The 7 Steps to Shopping Safely Online

November 16, 2017

2:30 pm

With the holiday season baring down on us, holiday shoppers everywhere are exercising their clicking fingers and combing through countless Amazon search results pages in their hunt for the perfect online shopping deals. But all that credit card information isn’t necessarily safe, as we’ve seen in the numerous online security breaches this year.

When you’re out shopping, you need to shop safe. Here’s the best, most recently updated list of tips available to help you navigate online shopping in a truly safe manner.

Buy at Well-Known Sites

One easy tip: Shop at websites you know in order to ensure that no bad actor has created their own site in an attempt to collect personal information. But you’ll still need to be careful when on the biggest sites, as the next point explains.

…But Watch for Typos

“Phishing” refers to a type of hack in which an email or website link is faked. If you’re fooled, the hacker gets your personal information. The way to avoid it: Check for typos. If the website you’re on is Walmaart[.]co or target-officialsite[.]com, don’t go for it. Check for misspelled promotional emails, URLs, or email addresses themselves. Here’s one list of possible problems, pulled from a report by cyber threat intelligence company DomainTools which I have covered in the past.

  • extra added letters in the domain, such as Yahooo[.]com
  • ‘rn’ disguised as an ‘m’, such as modem[.]com versus modern[.]com
  • 1’s disguised as l’s, such as wa1mart[.]com
  • added affixes, such as starbucks[.]com-latte[.]us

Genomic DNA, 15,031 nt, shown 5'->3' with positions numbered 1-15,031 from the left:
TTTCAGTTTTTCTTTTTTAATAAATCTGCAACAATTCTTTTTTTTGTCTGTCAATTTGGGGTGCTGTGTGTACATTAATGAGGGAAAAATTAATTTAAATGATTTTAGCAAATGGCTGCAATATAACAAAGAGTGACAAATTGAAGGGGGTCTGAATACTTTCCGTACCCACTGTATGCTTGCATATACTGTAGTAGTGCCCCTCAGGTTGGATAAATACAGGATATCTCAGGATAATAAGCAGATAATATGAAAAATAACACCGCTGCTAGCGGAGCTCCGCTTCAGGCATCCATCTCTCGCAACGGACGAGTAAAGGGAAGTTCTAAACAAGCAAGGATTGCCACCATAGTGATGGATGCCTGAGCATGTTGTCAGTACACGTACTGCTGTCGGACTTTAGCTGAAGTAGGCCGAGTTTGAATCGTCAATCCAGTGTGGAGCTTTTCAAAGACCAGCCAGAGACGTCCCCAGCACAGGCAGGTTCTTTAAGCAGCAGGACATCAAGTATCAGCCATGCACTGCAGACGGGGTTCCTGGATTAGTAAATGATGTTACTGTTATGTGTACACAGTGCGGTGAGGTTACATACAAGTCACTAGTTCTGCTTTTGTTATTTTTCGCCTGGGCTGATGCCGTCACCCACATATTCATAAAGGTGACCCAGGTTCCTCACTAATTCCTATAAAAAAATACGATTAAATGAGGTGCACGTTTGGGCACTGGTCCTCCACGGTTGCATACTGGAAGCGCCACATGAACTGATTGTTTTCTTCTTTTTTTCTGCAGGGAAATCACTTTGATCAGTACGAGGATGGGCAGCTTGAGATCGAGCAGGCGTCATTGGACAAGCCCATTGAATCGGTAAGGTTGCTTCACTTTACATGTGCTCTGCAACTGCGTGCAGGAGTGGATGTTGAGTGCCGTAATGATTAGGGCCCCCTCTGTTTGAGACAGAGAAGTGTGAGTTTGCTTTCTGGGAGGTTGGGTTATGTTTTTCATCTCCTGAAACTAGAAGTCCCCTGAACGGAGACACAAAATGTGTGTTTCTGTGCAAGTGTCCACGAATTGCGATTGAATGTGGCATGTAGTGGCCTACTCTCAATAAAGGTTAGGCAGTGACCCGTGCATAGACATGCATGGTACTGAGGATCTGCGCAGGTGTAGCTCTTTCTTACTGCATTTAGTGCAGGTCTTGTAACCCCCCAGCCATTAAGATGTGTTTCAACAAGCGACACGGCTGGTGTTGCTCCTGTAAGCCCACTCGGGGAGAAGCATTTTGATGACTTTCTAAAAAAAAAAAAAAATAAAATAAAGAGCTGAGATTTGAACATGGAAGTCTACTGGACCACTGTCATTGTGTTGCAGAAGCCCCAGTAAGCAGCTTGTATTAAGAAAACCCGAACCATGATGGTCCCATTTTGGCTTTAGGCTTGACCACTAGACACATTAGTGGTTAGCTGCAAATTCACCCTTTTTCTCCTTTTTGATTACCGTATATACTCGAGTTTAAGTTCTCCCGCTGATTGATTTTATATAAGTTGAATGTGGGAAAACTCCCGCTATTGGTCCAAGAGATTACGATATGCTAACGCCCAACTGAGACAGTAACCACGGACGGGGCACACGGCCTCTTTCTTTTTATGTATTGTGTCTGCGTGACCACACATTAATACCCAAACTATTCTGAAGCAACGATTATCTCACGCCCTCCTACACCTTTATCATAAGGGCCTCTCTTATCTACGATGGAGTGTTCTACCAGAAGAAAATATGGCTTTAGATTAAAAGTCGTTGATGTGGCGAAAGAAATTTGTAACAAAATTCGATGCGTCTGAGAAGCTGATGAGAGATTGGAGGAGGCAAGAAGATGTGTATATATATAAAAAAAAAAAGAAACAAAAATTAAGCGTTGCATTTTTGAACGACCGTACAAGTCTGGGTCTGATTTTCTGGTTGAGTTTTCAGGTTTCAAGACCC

Secure Your Wi-Fi Network

You’ll want to avoid public Wi-Fi when online shopping, as it won’t be running on a secured network. That means don’t buy all your gifts while sitting at Starbucks. To ensure your home network is safe, you may want to consider getting your firmware updated or activating a firewall. You can read up on the options here.

Consider Antivirus Software

Plenty of safe, free antivirus software is available online.

Don’t Download Apps You Don’t Trust

Remember phishers? They impersonate apps, too, and might just make up their own in order to get your information.

Actually, you might even be able to get away without downloading any apps at all. As cool as those AR shopping apps are, the average number of apps a user downloads per month is zero, so you’d fit right in.

Check Your Facebook Privacy Settings

Facebook asks for a lot of personal information, and might even be displaying it publicly. If you have the name of a favorite pet in your password, and you also have little Fluffy front and center in your profile pic, no hacker worth their salt could resist guessing that password. Make your photos and information only available to your Facebook friends, and you’ll leave yourself a little less open every time you crack open a new browser window for an online shopping session.

Use Stronger Passwords and Change Old Ones

If you’re signing up for new apps and sites to make sure you’re getting the best deals or find an item at a discount, make sure that you use stronger passwords and NOT.THE.SAME.ONE for everything. Also, if you haven’t updated the old passwords in awhile, sorry to say, it’s time to update. This is a hassle, but a small price to pay to save your personal banking information. If you have too many passwords, here’s how to use a password management tool to help. 

Other Quick Tips

  • No shopping site should ever ask you for your social security, date of birth, none of that.
  • If you are going to smaller businesses or sites you haven’t used, make sure they use a secure payment method, such as PayPal.
  • Make sure the site has secure shopping encryption (SSL) certification such as DigiCert, VeriSign, and other seals.
  • Monitor your account online to check for any suspicious activity

Read the latest security news and tips on TechCo

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Adam is a writer with an interest in a variety of mediums, from podcasts to comic books to video essays to novels to blogging — too many, basically. He's based out of Seattle, and remains a staunch defender of his state's slogan: "sayWA." In his spare time, he recommends articles about science fiction on Twitter, @AdamRRowe

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